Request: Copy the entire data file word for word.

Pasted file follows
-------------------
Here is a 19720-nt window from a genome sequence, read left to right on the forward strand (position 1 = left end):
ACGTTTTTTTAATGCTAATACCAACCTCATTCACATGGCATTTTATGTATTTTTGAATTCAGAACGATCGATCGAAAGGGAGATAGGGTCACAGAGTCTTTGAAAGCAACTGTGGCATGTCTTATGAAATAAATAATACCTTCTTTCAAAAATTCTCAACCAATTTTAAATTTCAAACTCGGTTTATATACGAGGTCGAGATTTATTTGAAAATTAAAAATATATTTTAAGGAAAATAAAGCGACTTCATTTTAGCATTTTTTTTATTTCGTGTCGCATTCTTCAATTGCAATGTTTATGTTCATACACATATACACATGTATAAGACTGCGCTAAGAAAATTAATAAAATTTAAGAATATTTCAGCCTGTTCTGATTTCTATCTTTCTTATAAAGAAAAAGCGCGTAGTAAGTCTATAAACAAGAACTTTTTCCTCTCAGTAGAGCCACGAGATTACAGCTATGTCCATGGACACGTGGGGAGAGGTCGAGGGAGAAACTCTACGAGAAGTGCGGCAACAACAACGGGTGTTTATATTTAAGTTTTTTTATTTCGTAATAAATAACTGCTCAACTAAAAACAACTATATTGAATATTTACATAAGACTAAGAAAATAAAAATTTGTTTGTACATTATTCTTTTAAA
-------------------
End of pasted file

Here is a 19720-nt window from a genome sequence, read left to right on the forward strand (position 1 = left end):
ACGTTTTTTTAATGCTAATACCAACCTCATTCACATGGCATTTTATGTATTTTTGAATTCAGAACGATCGATCGAAAGGGAGATAGGGTCACAGAGTCTTTGAAAGCAACTGTGGCATGTCTTATGAAATAAATAATACCTTCTTTCAAAAATTCTCAACCAATTTTAAATTTCAAACTCGGTTTATATACGAGGTCGAGATTTATTTGAAAATTAAAAATATATTTTAAGGAAAATAAAGCGACTTCATTTTAGCATTTTTTTTATTTCGTGTCGCATTCTTCAATTGCAATGTTTATGTTCATACACATATACACATGTATAAGACTGCGCTAAGAAAATTAATAAAATTTAAGAATATTTCAGCCTGTTCTGATTTCTATCTTTCTTATAAAGAAAAAGCGCGTAGTAAGTCTATAAACAAGAACTTTTTCCTCTCAGTAGAGCCACGAGATTACAGCTATGTCCATGGACACGTGGGGAGAGGTCGAGGGAGAAACTCTACGAGAAGTGCGGCAACAACAACGGGTGTTTATATTTAAGTTTTTTTATTTCGTAATAAATAACTGCTCAACTAAAAACAACTATATTGAATATTTACATAAGACTAAGAAAATAAAAATTTGTTTGTACATTATTCTTTTAAA